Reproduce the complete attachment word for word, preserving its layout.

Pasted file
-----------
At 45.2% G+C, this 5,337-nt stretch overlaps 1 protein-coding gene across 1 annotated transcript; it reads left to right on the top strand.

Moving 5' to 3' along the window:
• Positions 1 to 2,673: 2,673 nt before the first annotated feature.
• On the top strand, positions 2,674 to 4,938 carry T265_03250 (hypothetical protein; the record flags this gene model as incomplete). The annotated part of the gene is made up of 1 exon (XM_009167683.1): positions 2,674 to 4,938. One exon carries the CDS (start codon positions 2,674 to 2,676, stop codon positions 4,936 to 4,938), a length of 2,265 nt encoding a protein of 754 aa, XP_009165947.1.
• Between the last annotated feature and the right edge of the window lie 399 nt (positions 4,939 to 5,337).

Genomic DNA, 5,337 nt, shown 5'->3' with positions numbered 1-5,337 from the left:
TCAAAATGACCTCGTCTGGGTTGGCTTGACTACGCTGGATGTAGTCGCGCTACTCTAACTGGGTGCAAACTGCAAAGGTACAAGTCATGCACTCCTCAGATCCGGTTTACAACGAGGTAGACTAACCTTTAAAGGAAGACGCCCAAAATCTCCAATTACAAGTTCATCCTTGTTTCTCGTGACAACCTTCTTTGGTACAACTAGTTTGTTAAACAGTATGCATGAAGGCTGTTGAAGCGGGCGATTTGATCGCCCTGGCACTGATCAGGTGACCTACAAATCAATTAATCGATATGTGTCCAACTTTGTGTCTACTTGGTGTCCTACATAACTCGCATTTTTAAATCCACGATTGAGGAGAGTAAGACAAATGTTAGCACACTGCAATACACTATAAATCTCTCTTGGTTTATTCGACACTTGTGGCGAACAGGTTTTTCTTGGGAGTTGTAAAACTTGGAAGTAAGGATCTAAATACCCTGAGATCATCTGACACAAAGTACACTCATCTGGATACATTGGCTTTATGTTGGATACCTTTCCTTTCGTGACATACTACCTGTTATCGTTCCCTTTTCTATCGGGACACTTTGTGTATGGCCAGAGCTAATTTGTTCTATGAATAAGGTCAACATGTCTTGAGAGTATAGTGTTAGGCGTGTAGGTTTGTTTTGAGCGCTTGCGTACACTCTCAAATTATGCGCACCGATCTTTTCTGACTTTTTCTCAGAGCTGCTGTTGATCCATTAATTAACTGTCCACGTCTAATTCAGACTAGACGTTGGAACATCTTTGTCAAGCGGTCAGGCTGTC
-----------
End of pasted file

At 45.2% G+C, this 5,337-nt stretch overlaps 1 protein-coding gene across 1 annotated transcript; it reads left to right on the top strand.

Moving 5' to 3' along the window:
• Positions 1 to 2,673: 2,673 nt before the first annotated feature.
• On the top strand, positions 2,674 to 4,938 carry T265_03250 (hypothetical protein; the record flags this gene model as incomplete). The annotated part of the gene is made up of 1 exon (XM_009167683.1): positions 2,674 to 4,938. One exon carries the CDS (start codon positions 2,674 to 2,676, stop codon positions 4,936 to 4,938), a length of 2,265 nt encoding a protein of 754 aa, XP_009165947.1.
• Between the last annotated feature and the right edge of the window lie 399 nt (positions 4,939 to 5,337).

Genomic DNA, 5,337 nt, shown 5'->3' with positions numbered 1-5,337 from the left:
TCAAAATGACCTCGTCTGGGTTGGCTTGACTACGCTGGATGTAGTCGCGCTACTCTAACTGGGTGCAAACTGCAAAGGTACAAGTCATGCACTCCTCAGATCCGGTTTACAACGAGGTAGACTAACCTTTAAAGGAAGACGCCCAAAATCTCCAATTACAAGTTCATCCTTGTTTCTCGTGACAACCTTCTTTGGTACAACTAGTTTGTTAAACAGTATGCATGAAGGCTGTTGAAGCGGGCGATTTGATCGCCCTGGCACTGATCAGGTGACCTACAAATCAATTAATCGATATGTGTCCAACTTTGTGTCTACTTGGTGTCCTACATAACTCGCATTTTTAAATCCACGATTGAGGAGAGTAAGACAAATGTTAGCACACTGCAATACACTATAAATCTCTCTTGGTTTATTCGACACTTGTGGCGAACAGGTTTTTCTTGGGAGTTGTAAAACTTGGAAGTAAGGATCTAAATACCCTGAGATCATCTGACACAAAGTACACTCATCTGGATACATTGGCTTTATGTTGGATACCTTTCCTTTCGTGACATACTACCTGTTATCGTTCCCTTTTCTATCGGGACACTTTGTGTATGGCCAGAGCTAATTTGTTCTATGAATAAGGTCAACATGTCTTGAGAGTATAGTGTTAGGCGTGTAGGTTTGTTTTGAGCGCTTGCGTACACTCTCAAATTATGCGCACCGATCTTTTCTGACTTTTTCTCAGAGCTGCTGTTGATCCATTAATTAACTGTCCACGTCTAATTCAGACTAGACGTTGGAACATCTTTGTCAAGCGGTCAGGCTGTC